Questions related to Myrmecology
I was wondering if anyone ever studied the group-survival of ants as a function of group composition;
For instance, suppose you have a group of N ants, composed of 3/4 of minor workers and 1/4 of major workers. How long could this group survive? And how longer than a group composed of 1/2?
I would be really glad to know if there is any paper published that dealt with this problem.
I am currently doing quite some research on Solenopsis invicta, mainly because ant keeping is an interesting hobby of mine (even though normally not my field of research) and I think that you cannot know enough and I have recognized several things that in my opinion don’t really fit into the invasive success of RIFA.
1.) most S. invicta colonies are monogynous and have a very high heterozygoty (I believe to have read 95%)
2.) polygynous S. invicta with the GP-9 allele can only exist in the Genotype Bb because bb and seemings BB wouldbe lethal, that means a highly polygynous mutated alate would have to mate with a “normal“ male to be able to reproduc.
Also 90-100% of the produced males in the highly polygynous mutation are sterile.
3.) fire ants were introduces to the US in the 1930s and their success started with very few colonies. Despite from this fact they still maintain a high heterozygosity.
Also many colonies found in their natural Habitat don’t have any queens at all.
So this suggests me that those ants have a unusual mode of reproduction, either worker reproduction, thelytokous parthenogenesis or similar. I really cannot imagine that this species could have been so invasive just because of their aggressiveness. Actually all invasive ant species I am aware of either have adaptive inbreeding, parthenogenesis or worker reproduction.
Maybe some of you have an explanation for this. Their success looks to me like very paradoxically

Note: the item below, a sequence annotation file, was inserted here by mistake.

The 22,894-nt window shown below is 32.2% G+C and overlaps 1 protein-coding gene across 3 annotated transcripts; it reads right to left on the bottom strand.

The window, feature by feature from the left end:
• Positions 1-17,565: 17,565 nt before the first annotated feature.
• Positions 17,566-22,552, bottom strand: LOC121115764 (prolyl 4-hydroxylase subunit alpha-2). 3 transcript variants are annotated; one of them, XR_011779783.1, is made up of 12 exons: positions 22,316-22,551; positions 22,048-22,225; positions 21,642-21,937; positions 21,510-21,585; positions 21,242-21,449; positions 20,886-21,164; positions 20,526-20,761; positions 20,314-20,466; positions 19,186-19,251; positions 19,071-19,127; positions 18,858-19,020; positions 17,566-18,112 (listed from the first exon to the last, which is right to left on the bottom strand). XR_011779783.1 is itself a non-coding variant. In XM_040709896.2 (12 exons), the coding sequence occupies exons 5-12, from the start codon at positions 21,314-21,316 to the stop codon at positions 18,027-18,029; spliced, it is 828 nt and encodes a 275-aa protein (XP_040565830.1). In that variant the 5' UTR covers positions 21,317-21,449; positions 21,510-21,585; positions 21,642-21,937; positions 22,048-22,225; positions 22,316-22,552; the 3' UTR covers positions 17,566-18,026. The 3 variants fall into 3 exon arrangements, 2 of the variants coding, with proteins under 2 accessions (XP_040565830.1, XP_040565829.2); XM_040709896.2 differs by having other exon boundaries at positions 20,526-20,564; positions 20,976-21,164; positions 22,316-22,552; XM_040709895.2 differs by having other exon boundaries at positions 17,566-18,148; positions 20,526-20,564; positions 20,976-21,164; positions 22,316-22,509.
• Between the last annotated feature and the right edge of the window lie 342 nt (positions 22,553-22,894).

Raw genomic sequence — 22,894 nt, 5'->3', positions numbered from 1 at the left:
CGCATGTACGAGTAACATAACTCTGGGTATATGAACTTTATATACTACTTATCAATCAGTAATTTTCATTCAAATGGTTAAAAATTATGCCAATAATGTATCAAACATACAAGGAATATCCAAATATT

During last months I've been searching for Leptanilla specimens at Madrid, Spain. Leptanillinae are minute, blind subterranean ants rare to find and placed in a basal position in the phylogenetic tree of the Formicidae. I excavated a small area of 40 square meters and used Berlese methods to extract the specimens from the soil. I collected 3 queens, 1 larvae and 535 workers, probably corresponding to 3 species (one of them Leptanilla charonea, and the others pending of identification, without precluding new sp). In a pool placed 50 meters away from the excavation area I collected 370 undescribed males corresponding to 4 (maybe 5) species.
I am seeking the collaboration of experts in order to:
1) Identify and describe the specimens
2) Make DNA analysis to associate males with workers (a special problem not solved in Leptanillinae, currently with two parallel taxonomies, one of males and another of workers and queens).
A brief account of the excavation at Madrid, and some observations on the fligth of Leptanilla males, can be found in these entries of my blog:
There is a need to identify a group of arthropods from which effort should be put while scouting for candidate biocontrol agents of a given forest insect pest.
I am curious at the geographical variation of smell perception towards some ants when they are crushed. Please, if you have these tiny pest insects at home and would be willing to sacrifice few workers, could you provide me your location and how would you describe the smell they give off when crushed? Thanks in advance!
In future space travel space ships will be isolated for months, this could make it easy for various kinds of pests to spread over the ships.
Ants are carnivore and could help to contain such pests, especially in regions that cannot be accessed easily (behind cover panels, ...). I think about Leptothorax spp., with small colony sizes.
Are there any studies about the behaviour of ants in space?
Two years of observations on oil palm trees plantations in Malaysia had shown novel nesting behavior of the Asian weaver ants Oecophylla smaragdina (Fabricius) that was never reported.
These contained an average of 3.98 ±1.74 (mean ± SD, range 1-13) nests per tree with the only odd number of nests in each surveyed trees.
The phenomena exist during both dry and rainy seasons of the year. In the biological system, only one case is clearly reported in North America for the cicadas insect eaten by birds when with a life cycle of 13 or 17 years, which still remain a mystery. The ants exhibited polydomous nesting behaviour, as reported by other authors (Debout et al. 2007), with multiple nests in a single palm tree, and multiple queens were sometimes observed in the main nest, suggesting polygyny (Exélis Pierre and Azarae, 2012- in press).